What does it take to start a business architecture practice?
by Jeff Scott, on Jan 10, 2017 10:19:02 AM
I’ve been thinking about the business architecture profession – where we are and where we want to go. Though the concept of business architecture arose in the late 1990s it was really just ten years ago that we started to see practices start up and the initial ideas for the profession get defined. After a decade of progress (and struggle) it is a good time for some taking stock and reflecting on what we have accomplished and where we go from here. Here is my take on one reason business architecture is moving so slowly.
There is a vast gap between business architecting and starting a business architecture practice.
Business architecture has generated a lot of interest. Enterprise architects, business analysts, management consultants, process engineers and a host of others have resonated with business architecture concepts. However, there is a huge gap between business architecting and starting a business architecture practice. Many people want to be business architects and most have the ability to succeed if they apply themselves. There are also a growing number of educational resources for the aspiring business architect. Unfortunately, there are very few places you can go to learn how to start, manage, and grow a business architecture practice and almost no education for business architecture leaders.
The reality is that your biggest challenge to becoming a professional business architect isn’t learning business architecture skills, it is finding a successful business architecture practice to work in. Why is this? I think at least part of the reason is that most people interested in business architecture don’t have the skills or inclination to start a practice while most of those with the right skills are drawn to more visible roles. Here are some of the skills and attributes you need to start and manage a successful business architecture practice:
1. First and foremost, you must be culturally and politically savvy. Culture and politics remain the number one challenge for business architecture startups. Business architecture rarely aligns with the organization’s status quo of low quality strategic communication, silo decision making, politically driven funding mechanisms, and cultures that discourage cooperation. And every organization has its political challenges. If you can’t manage the politics and culture, you won’t succeed at managing a business architecture practice.
2. You must have a vision. Starting a business architecture practice is a little like building a bridge as you walk on it. You have to know where you are going. I find it fascinating that business architects who focus largely on business strategy and roadmaps don’t apply these tools to themselves. For over a decade I have been talking about business architecture as an innovation. Innovators are visionaries. They know where they are going even if they don’t know how they will get there. They need strategies and roadmaps.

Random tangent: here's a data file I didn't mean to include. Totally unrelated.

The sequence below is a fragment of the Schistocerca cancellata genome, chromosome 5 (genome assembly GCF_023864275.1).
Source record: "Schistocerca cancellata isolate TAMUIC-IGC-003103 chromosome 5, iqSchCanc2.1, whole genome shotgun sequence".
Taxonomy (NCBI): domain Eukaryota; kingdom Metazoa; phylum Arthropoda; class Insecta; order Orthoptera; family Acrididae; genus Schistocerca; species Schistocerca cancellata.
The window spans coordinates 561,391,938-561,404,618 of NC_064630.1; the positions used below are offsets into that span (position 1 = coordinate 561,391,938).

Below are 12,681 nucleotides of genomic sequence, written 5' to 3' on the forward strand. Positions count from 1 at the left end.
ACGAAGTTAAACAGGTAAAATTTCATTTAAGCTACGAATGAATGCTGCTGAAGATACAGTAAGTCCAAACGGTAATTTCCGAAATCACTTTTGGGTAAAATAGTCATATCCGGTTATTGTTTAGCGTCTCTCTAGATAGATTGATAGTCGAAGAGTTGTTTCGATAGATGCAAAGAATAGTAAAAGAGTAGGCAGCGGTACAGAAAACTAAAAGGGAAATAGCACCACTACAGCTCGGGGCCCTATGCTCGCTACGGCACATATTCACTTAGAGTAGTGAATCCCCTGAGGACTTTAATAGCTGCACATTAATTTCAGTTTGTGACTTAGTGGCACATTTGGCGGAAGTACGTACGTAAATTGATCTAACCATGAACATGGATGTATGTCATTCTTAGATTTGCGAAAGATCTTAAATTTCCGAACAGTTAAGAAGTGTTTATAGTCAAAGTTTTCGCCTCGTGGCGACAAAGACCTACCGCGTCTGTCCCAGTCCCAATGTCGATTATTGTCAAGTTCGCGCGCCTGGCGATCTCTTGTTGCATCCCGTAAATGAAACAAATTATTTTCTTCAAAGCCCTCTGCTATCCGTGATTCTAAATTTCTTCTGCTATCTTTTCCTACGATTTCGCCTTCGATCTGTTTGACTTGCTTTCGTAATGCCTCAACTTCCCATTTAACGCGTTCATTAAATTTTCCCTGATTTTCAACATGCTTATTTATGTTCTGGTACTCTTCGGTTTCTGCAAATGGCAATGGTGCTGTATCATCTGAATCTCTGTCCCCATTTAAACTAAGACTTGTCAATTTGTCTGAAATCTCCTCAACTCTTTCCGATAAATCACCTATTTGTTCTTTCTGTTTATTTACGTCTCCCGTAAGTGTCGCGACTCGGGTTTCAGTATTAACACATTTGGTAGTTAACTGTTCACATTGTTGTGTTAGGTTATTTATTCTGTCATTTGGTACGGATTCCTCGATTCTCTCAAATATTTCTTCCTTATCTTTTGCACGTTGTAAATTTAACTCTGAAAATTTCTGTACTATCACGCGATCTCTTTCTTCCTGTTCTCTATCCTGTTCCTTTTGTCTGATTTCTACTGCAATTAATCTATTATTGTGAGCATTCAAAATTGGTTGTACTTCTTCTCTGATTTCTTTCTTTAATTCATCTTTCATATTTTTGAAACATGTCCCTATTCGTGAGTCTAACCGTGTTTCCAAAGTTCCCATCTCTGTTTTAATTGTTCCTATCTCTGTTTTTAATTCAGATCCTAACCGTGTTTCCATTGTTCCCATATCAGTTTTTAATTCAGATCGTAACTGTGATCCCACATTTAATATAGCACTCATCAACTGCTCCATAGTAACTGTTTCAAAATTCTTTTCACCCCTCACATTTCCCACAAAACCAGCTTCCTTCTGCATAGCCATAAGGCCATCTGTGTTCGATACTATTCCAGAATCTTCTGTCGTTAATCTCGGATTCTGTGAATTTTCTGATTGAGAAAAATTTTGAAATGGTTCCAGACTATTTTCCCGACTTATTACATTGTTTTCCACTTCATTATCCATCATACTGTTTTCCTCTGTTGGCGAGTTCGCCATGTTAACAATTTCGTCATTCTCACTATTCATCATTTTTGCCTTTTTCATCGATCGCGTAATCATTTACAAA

3. You must have robust influencing skills. This includes marketing and selling. It is unlikely that senior management is going to initiate a business architecture program and put you in charge. You have to sell the idea to them and then be a good enough influencer to convince other business leaders to use your services. No one, let me repeat, no one, is going to tell senior managers to follow your lead. You have to create followers.
4. You must be a risk taker. Sixty percent of new business architecture initiatives fail. Senior managers in your organization are not clamoring for business architecture. There are no templates for success. You have to find your own way and that means taking professional risks.
5. You have to be flexible. Successful business architecture leaders know they cannot force “industry standards” on their organizations and that they will often have to compromise with their clients. Pure business architecture may exist in books and classes but not in the real world. There, pragmatism and flexibility are what drive successful business architecture practices.
6. You need a fair amount of ambition and tenacity. Starting a business architecture practice is not for the faint of heart. For most it will be a difficult, painful, frustrating experience. You will likely have many failures before reaching success and even then your life will be precarious. Until business architecture becomes a well-know and sought after function by senior business managers you will have to endlessly “sell” business architecture and yourself.
What would you add to this list? Please post your thoughts or send me a note. Jeff.Scott@Accelare.com
The bottom line:_________________________________________________________________
Learning business architecture skills is easy. But starting and managing a business architecture practice is much, much harder. In many ways the attributes needed to manage a practice are totally different from the skills needed to be a good business architect.